A Northern California couple found $10 million worth of rare coins dating back to the 1800’s San Francisco Mint Coin

A Northern California couple found $10 million worth of rare coins dating back to the 1800's San Francisco Mint Coin
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A Northern California couple found $10 million worth of rare coins dating back to the 1800’s San Francisco Mint Coin.

A box with rare gold coins discovered by a couple of Californians walking their dog that goes on sale with a $15,000 coin. Coins were priced at $11 million and were dated from 1847 to 1894.

A California couple found 1,427 Gold-Rush era U.S. gold coins in theior yard when they were out walking their dog last year. The collection — valued at $11 million — is now on sale.
A California couple found 1,427 Gold-Rush era U.S. gold coins in their yard when they were out walking their dog last year. The collection — valued at $11 million — is now on sale.

Several coins were auctioned at the Old San Francisco Mint and one of them — an 1874 $20 double eagle that is usually worth $4,250 — sold for $15,000.

Don Kagin, whose firm is handling the sale, says most of the remaining 1,400 coins had gone on sale on Amazon.com and Kagins.com after the auction.

The couple, whom Kagin declined to identify, found them last year buried under the shadow of a tree on their rural Northern California property.

This image provided by the Saddle Ridge Hoard discoverers via Kagin's, Inc., shows one of the six decaying metal canisters filled with 1800s-era U.S. gold coins unearthed in California by two people who want to remain anonymous.
This image provided by the Saddle Ridge Hoard discoverers via Kagin’s, Inc., shows one of the six decaying metal canisters filled with 1800s-era U.S. gold coins unearthed in California by two people who want to remain anonymous.

Here are five things to know about the coins and their origin:

Why are they so Valuable?

Experts say paper money was illegal in California until the 1870s, so it’s extremely rare to find any coins from before that period.

Additionally, most of the coins are in mint condition, having been stashed away seemingly immediately after they were minted. They were valued by Don Kagin, a numismatist who is handling the sale and marketing of the coins.

Who Found them?

Kagin says the couple — a middle-aged husband and wife — does not want to be identified in part to avoid a gold rush on their rural Northern California property by modern-day prospectors.

They discovered the coins in eight cans buried in the shadow of an old tree on the property.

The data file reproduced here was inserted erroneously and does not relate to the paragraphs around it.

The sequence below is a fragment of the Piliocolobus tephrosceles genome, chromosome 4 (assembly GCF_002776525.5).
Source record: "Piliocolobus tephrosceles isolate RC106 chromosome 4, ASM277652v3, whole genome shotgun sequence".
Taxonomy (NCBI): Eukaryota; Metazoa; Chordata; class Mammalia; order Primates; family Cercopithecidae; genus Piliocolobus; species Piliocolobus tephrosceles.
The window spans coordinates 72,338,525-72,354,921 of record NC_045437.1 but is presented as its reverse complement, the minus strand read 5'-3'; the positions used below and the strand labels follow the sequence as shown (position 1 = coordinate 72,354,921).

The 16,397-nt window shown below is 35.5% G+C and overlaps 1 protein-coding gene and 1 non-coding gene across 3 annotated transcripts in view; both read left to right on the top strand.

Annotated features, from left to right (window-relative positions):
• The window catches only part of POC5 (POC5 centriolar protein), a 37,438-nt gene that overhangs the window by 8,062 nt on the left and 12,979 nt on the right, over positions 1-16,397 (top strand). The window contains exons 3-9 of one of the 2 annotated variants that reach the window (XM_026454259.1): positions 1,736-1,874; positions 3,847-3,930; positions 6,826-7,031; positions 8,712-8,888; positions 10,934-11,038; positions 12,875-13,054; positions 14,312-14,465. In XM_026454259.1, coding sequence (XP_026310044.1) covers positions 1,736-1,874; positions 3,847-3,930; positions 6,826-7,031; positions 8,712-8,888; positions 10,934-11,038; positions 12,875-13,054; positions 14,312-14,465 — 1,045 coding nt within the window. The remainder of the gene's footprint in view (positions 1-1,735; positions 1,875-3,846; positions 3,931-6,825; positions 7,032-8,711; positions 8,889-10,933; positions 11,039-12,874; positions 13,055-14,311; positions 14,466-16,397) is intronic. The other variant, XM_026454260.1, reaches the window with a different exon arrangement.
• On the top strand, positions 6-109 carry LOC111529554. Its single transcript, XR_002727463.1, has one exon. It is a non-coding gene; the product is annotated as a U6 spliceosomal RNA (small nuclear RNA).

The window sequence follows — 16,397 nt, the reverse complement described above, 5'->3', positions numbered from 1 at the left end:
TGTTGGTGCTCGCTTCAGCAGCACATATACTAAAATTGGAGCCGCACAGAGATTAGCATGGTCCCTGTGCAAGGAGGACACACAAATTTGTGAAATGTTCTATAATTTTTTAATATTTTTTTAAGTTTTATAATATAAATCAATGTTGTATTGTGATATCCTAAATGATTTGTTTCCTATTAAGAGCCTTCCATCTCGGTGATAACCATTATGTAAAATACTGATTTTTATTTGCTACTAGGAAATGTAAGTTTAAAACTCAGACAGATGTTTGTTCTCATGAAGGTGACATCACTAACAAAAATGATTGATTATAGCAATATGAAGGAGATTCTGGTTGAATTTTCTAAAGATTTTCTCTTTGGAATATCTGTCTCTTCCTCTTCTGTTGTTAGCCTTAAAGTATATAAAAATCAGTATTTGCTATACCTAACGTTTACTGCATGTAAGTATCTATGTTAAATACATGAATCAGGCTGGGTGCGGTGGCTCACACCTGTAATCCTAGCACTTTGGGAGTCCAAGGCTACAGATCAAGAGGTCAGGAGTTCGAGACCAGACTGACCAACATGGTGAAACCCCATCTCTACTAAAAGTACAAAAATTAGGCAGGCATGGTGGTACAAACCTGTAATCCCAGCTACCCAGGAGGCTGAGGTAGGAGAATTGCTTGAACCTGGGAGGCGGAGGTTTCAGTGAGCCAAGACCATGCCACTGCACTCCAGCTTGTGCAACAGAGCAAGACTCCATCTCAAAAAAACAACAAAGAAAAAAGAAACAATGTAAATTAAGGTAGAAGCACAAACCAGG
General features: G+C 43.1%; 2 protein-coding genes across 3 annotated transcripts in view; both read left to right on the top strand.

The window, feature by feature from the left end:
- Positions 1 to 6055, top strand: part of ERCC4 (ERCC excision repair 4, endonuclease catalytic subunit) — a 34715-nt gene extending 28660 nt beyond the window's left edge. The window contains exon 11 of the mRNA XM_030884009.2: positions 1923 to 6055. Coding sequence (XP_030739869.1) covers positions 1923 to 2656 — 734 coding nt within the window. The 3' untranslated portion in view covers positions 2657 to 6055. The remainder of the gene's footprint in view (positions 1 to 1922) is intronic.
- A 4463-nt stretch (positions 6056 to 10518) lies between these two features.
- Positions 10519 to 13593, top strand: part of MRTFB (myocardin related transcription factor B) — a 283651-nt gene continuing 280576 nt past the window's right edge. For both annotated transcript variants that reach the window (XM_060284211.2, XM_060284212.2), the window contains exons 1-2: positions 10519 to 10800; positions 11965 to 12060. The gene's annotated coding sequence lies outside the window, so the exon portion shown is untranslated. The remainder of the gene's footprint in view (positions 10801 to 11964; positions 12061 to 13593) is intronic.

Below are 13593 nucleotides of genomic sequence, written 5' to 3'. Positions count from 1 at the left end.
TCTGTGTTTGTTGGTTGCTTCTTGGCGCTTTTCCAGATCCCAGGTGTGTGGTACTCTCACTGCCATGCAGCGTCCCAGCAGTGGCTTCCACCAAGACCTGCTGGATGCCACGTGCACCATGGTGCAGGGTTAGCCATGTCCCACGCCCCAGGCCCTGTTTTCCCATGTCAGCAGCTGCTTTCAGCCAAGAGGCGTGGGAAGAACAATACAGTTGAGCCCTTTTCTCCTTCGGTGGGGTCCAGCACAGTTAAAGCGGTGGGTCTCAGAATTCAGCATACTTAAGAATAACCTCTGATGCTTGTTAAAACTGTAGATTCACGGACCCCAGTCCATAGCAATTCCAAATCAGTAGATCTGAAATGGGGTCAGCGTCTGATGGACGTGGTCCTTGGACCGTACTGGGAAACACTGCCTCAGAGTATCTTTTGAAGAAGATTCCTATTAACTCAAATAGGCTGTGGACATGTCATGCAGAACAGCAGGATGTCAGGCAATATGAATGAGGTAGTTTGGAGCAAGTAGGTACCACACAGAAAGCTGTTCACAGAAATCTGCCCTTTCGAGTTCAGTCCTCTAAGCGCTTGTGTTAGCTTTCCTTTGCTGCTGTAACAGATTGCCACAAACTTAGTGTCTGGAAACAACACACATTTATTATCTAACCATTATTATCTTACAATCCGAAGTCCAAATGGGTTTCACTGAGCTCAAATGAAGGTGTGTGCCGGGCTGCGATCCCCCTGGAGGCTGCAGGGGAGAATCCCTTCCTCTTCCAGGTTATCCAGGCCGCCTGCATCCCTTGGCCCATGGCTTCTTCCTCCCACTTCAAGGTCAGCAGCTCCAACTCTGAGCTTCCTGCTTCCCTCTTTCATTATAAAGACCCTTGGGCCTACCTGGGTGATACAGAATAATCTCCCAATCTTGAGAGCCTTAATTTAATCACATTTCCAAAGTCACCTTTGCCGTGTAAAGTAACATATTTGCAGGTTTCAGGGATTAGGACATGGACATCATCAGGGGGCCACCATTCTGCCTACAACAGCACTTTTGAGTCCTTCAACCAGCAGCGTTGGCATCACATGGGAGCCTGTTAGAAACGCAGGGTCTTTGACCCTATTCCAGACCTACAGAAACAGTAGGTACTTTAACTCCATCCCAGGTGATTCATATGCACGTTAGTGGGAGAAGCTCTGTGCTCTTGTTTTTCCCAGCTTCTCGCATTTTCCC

They plan to keep a few of the coins themselves and use the money from the rest to pay off bills and donate to local charities. Money from Tuesday’s auction will benefit the effort to turn the Old Mint into a museum.

Where did the coins Come From?

Most of the coins were minted at the San Francisco Mint, according to Kagin. It’s not clear, however, who put them in the ground or how they were obtained, though theories have abounded.

Kagin says people have linked the coins to stagecoach bandit Black Bart, outlaw Jesse James and theft at the San Francisco Mint, but none of the theories has panned out.

What is in the Collection?

The treasure consists of four $5 gold pieces, fifty $10 gold pieces, and 1,373 $20 double eagles. Among the coins that will be on display in the crown jewel of the collection — an 1866-S No Motto $20 gold piece valued at more than $1 million.

How Does this Discovery Compare to Other Coin Find?

Kagin calls this coin to find the largest such discovery in U.S. history. One of the largest previous finds of gold coins was uncovered by construction workers in Jackson, Tennessee, in 1985 and valued at $1 million.

More than 400,000 silver dollars were found in the home of a Reno, Nevada, man who died in 1974 and were later sold intact for $7.3 million.

Gold coins and ingots said to be worth as much as $130 million were recovered in the 1980s from the wreck of the SS Central America.

But historians knew roughly where that gold was because the ship went down off the coast of North Carolina during a hurricane in 1857.


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John Smith has been with Histecho since 2017, A Senior Editor & Writer for Histecho. his work has been featured in outlets such as Scientific American, The Washington Post, NBC News, and Fox News. John grew up outside of Philadelphia and studied biology at Hamilton College in upstate New York.